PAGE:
The Complainant claims that the Respondent is not acting as a bona fide reseller of goods. The totality of evidence submitted by the Complainant, weighs in support of this allegation. A printout from the Respondent’s website submitted by the Complainant, reveals that the Respondent uses the “www. legoprice.com” website as a PPC landing page that displays sponsored links to third-party online shops. It is well-established that, “use of a domain name to post parking and landing pages or PPC links would not of itself confer rights or legitimate interests arising from a "bona fide offering of goods or services."12 Where such links are based on trademark value, such practices are generally considered as “unfair use resulting in misleading diversion. “13 Therefore, it is likely that the Respondent receives commercial value when visitors are attracted to his website by way of the Domain Name. By this use of the Complainant’s name and trade mark in the Domain Name the Respondent is effectively deceiving Internet users. The Panel finds that this is not a bona fide use of the Domain Name.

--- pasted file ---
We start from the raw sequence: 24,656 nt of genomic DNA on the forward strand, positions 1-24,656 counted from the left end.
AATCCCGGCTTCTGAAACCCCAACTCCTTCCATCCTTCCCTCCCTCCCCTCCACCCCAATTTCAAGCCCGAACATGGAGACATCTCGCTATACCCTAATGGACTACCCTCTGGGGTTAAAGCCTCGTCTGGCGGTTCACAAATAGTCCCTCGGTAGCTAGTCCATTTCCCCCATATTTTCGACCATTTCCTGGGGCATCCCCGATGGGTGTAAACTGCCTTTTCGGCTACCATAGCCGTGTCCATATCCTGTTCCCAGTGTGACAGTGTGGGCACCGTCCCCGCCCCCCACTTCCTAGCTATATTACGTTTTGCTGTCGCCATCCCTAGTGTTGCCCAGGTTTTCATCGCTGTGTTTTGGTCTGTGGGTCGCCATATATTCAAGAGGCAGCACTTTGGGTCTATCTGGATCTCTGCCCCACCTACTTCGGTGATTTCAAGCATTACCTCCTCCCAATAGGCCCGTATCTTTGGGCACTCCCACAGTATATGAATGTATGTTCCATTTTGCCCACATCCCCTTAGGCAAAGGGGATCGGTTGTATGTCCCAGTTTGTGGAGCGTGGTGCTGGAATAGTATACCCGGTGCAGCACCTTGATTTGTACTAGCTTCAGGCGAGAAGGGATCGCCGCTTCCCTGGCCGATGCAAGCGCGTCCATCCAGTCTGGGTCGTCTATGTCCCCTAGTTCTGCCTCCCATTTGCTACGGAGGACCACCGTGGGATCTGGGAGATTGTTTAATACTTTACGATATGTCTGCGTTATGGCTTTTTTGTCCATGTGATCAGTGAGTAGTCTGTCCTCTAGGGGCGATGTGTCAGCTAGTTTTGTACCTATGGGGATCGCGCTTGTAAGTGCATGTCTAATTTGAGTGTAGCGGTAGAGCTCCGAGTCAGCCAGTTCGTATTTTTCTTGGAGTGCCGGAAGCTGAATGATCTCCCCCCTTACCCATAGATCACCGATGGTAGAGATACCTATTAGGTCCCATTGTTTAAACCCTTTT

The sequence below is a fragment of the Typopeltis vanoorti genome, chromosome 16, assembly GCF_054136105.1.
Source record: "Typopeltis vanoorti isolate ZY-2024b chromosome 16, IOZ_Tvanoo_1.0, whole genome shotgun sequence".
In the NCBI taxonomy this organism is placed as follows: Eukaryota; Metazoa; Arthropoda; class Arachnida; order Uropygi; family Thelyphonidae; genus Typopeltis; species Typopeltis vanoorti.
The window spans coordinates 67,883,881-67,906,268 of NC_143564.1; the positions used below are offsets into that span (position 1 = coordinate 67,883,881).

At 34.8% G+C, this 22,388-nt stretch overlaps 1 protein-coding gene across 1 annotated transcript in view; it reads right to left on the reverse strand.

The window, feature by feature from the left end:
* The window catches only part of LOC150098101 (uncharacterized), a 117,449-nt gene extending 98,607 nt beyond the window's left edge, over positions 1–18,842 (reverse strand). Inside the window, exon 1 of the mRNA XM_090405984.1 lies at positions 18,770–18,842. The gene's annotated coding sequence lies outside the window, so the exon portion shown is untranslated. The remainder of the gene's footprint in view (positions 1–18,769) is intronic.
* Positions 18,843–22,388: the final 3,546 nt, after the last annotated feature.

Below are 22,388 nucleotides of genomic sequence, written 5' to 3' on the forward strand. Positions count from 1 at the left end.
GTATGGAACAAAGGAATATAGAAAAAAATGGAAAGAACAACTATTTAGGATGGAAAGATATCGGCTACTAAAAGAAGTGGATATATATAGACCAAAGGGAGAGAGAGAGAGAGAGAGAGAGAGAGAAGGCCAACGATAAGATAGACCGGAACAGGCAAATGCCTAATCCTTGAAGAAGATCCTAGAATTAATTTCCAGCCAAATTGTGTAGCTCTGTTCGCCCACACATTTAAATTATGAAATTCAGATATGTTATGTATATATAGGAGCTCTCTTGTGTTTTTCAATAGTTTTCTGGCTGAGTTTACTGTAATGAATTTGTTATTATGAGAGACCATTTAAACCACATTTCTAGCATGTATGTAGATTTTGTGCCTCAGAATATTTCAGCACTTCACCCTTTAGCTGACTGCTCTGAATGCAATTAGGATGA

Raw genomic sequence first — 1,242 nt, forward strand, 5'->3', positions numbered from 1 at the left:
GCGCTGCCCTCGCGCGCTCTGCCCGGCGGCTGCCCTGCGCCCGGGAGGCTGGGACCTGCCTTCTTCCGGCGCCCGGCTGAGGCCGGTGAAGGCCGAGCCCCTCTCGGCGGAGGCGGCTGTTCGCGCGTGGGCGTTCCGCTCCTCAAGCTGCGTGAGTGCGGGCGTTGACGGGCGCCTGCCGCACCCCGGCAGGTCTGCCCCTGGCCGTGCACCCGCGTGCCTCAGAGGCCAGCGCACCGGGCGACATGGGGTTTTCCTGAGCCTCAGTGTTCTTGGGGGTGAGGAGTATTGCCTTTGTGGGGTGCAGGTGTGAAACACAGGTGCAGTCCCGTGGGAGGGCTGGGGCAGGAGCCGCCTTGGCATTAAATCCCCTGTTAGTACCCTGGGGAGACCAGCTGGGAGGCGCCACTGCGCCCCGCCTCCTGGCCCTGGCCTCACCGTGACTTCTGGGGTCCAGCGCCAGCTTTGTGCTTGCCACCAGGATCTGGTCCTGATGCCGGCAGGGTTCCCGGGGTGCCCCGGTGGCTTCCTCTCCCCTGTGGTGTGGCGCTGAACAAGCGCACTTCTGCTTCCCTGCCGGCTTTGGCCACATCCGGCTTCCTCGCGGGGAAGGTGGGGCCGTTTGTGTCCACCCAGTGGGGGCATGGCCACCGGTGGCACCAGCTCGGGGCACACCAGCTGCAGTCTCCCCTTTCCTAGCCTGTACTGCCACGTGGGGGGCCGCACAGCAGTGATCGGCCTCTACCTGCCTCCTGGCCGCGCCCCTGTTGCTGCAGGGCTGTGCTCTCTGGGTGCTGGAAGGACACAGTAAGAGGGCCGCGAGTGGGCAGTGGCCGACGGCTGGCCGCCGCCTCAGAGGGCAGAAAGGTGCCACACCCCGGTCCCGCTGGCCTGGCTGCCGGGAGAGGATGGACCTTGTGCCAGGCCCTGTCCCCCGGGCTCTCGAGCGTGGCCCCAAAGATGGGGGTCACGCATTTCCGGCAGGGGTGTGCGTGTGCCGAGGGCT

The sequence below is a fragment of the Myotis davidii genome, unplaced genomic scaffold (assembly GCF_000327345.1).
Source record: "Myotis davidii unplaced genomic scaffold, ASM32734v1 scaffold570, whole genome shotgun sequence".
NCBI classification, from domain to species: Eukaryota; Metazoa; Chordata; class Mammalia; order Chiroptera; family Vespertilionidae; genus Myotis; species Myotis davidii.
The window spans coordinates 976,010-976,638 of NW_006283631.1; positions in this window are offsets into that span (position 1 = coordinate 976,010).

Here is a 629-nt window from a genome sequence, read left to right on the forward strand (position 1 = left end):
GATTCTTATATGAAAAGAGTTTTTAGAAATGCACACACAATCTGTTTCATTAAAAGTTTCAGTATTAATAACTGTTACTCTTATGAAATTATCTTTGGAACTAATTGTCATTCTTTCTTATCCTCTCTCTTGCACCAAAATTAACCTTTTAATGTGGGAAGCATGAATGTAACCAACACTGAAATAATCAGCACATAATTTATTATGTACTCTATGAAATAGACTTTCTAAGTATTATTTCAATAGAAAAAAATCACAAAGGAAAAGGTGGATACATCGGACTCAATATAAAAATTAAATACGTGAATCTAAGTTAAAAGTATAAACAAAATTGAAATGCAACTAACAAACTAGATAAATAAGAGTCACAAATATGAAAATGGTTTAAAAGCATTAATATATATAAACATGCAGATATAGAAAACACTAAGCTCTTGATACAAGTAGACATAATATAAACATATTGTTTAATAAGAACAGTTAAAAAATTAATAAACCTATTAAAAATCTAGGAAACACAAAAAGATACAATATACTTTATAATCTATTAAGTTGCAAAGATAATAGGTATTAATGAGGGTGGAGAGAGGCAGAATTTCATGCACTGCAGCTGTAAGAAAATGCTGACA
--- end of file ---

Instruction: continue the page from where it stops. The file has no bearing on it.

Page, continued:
As to the Complainant’s assertion of “tarnishment” of its mark, the Panel notes that this phrase has a specific legal meaning that does not apply to the case at hand. “Tarnishment in this context normally refers to such conduct as linking pornographic images or wholly inappropriate information to an unrelated trademark.”14 This is not the case in the case at hand.

The Panel finds that the Complainant established a prima facie case that Respondent has no rights or legitimate interests in the Domain Name in accordance with paragraph 4(a)(ii) of the Policy.

C. Registered and Used in Bad Faith